Clues that prisoners may take their own lives are too often missed, a watchdog has warned.
Known factors indicating a heightened risk - such as a history of suicidal behaviour or the circumstances of the inmate's offence - can be overlooked, the Prisons and Probation Ombudsman (PPO) said.
It follows a previous review of self-inflicted deaths of prisoners which found that a significant number occurred in the first month in prison.
Ombudsman Nigel Newcomen said: "The early days and weeks of custody are often a difficult time for prisoners and a period of particular vulnerability for those at risk of suicide.
"The Prison Service has introduced reception, first night and induction processes to help identify and reduce this risk.
"Some prisoners have obvious factors, such as mental ill-health or a lack of experience of prison, that indicate that they are at heightened risk of suicide, but my investigations too often find that staff have failed to recognise or act on them - with potentially fatal consequences."
The watchdog cited a number of cases including one in which a man charged with a violent offence was found hanged in his cell.
His family, probation officer and solicitor contacted the prison to alert staff about his risk of suicide.
The PPO said: "We were concerned that there were no clear reception procedures to ensure that staff working in reception understood their responsibilities.
"Not all the staff in reception saw all the information they needed to assess his risk, information was not shared and no one recorded his risk factors or the reasons they had decided not to begin ACCT (Assessment Care in Custody and Teamwork) procedures."
Too often staff in prison receptions make decisions based on their perceptions of an inmate's presentation and statements from the prisoner that they do not have any thoughts or intention of suicide or self-harm, the report added.
It listed a number of lessons to be learned including a need for staff to identify, record and act on all known risk factors during reception and inductions for all prisoners.
Figures show there were 89 apparent self-inflicted deaths in prison custody last year.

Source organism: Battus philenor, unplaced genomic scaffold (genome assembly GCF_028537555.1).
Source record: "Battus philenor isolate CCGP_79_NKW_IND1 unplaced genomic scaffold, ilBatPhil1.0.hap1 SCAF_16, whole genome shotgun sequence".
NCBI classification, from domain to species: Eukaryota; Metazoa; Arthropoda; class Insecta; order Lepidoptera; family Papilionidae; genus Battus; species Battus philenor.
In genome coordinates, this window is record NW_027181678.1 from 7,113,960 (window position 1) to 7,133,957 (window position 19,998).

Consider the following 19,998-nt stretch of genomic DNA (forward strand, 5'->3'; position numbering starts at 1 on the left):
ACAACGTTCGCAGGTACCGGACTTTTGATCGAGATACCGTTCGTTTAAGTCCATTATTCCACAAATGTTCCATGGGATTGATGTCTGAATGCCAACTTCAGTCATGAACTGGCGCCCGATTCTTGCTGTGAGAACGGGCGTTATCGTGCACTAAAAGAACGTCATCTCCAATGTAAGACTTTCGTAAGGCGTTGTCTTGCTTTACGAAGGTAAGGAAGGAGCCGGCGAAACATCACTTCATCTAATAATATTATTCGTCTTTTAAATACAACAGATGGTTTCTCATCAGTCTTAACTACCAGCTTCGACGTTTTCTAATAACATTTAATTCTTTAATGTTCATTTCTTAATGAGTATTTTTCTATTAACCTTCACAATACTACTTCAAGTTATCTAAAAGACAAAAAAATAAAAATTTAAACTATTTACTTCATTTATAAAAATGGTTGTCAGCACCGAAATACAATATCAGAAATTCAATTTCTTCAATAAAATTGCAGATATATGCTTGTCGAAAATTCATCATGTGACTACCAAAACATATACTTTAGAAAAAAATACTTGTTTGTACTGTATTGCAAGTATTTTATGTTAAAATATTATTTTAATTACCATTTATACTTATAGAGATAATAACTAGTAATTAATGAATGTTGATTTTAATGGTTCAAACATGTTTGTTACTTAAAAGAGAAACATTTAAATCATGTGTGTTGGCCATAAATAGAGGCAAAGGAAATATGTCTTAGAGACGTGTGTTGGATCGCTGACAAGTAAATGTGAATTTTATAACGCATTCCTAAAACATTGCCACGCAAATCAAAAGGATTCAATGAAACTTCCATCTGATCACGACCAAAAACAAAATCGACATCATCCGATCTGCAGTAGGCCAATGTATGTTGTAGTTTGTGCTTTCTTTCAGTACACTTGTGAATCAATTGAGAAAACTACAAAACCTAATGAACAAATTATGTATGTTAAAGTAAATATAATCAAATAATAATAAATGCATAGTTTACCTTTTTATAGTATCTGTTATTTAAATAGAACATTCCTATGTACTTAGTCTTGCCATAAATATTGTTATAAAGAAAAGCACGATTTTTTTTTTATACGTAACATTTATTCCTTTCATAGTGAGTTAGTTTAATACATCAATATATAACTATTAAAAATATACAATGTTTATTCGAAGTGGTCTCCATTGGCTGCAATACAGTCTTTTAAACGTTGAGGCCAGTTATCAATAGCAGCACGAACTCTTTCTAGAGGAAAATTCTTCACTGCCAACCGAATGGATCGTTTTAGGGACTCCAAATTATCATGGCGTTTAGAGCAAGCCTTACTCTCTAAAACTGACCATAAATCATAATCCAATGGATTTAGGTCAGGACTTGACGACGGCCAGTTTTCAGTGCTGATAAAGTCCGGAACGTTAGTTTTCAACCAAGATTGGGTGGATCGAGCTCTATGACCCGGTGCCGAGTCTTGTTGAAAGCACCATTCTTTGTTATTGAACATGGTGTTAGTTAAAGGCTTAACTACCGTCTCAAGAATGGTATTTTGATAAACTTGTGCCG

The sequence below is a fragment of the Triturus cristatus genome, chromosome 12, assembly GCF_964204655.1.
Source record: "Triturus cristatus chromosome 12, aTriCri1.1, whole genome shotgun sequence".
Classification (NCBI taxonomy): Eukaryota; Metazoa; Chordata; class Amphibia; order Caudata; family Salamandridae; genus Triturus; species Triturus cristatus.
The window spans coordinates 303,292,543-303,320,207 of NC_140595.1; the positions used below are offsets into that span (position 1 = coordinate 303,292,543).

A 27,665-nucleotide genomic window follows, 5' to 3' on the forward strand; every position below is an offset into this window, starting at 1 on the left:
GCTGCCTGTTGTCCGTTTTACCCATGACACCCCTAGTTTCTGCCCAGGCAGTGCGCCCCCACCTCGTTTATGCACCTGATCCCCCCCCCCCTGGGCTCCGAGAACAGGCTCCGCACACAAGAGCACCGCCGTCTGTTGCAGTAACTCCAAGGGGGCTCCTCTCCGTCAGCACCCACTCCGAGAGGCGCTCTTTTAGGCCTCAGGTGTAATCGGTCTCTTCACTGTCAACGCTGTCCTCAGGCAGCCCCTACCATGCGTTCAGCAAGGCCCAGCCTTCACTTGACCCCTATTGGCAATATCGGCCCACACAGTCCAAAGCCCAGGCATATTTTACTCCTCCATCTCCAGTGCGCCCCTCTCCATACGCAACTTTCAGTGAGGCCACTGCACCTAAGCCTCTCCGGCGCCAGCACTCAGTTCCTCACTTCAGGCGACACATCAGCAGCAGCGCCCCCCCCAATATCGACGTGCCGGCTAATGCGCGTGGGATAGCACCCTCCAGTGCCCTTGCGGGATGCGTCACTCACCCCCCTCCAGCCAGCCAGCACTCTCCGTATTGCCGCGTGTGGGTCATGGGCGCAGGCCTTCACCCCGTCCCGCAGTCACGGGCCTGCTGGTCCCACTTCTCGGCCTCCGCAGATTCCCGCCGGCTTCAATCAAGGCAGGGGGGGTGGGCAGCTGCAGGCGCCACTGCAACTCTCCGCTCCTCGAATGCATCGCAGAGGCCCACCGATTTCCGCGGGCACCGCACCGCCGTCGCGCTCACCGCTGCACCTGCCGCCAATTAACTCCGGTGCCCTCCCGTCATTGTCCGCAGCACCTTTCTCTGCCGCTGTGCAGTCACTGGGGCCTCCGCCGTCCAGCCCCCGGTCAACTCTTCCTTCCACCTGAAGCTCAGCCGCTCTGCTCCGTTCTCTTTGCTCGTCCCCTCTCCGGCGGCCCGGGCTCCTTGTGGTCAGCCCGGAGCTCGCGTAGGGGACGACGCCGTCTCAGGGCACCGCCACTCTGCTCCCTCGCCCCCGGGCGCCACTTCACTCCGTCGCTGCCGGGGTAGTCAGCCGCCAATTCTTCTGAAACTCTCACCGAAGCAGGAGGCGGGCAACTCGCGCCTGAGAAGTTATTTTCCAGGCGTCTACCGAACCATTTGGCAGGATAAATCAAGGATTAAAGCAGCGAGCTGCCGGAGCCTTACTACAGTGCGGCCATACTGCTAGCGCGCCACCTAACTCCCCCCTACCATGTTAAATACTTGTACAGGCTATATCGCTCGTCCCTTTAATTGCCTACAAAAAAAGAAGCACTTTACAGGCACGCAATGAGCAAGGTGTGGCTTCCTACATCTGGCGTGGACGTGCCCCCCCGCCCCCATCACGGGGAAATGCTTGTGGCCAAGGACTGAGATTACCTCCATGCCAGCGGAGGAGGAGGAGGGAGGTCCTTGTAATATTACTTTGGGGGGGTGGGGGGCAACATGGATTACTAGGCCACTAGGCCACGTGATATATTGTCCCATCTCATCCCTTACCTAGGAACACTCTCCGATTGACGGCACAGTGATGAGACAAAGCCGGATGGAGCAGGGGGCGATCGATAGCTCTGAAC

Frances Crook, Chief Executive of the Howard League for Penal Reform, said: "It is well known that people entering an institution are particularly vulnerable.
"It is therefore concerning that recommendations have to be repeated because they have not been acted on. Meanwhile, people are dying.
"We are waiting for bold action to address the prison crisis as the only way to save lives, reduce reoffending and make prisons safer is to reduce the number of people detained."
Juliet Lyon, director of the Prison Reform Trust, said: "The prison service has worked hard to improve its procedures, particularly in relation to first night, reception and induction, and had begun to succeed in making custody safer."
She added that "wider questions need to be asked about whether we are locking up too many vulnerable people in bleak, overcrowded and under-resourced institutions".
Last week David Cameron set out plans for wide-ranging reform of the prison system.
A Ministry of Justice spokesman said: "As the Prime Minister said last week, prisons are failing to treat prisoners' mental health problems as well as they should.
"If we fail to fix this issue, offenders will leave prison just as likely to commit crime - and create more victims - as when they arrived.
"That is why the Prime Minister announced an overhaul of how mental health is treated in prisons, giving governors a much greater say over what services their prisoners need and how the available budget is used."
Shadow prisons minister Jo Stevens said the Government must "wake up" to overcrowded, understaffed and violent prisons.
The Labour frontbencher said: "This report is the third warning the Tory Government has had on prison suicides from the PPO in as many years. It's time the Conservatives woke up and took action.
"Under the Tories prisons have become overcrowded, understaffed and violent, and the deeply troubling rise in suicides in prisons is an issue that David Cameron must tackle immediately.
"It is vital that prison staff are aware of risk factors and able to act on them early so it is worrying that it is too often still not the case. Ministers must urgently give mental health the priority it deserves."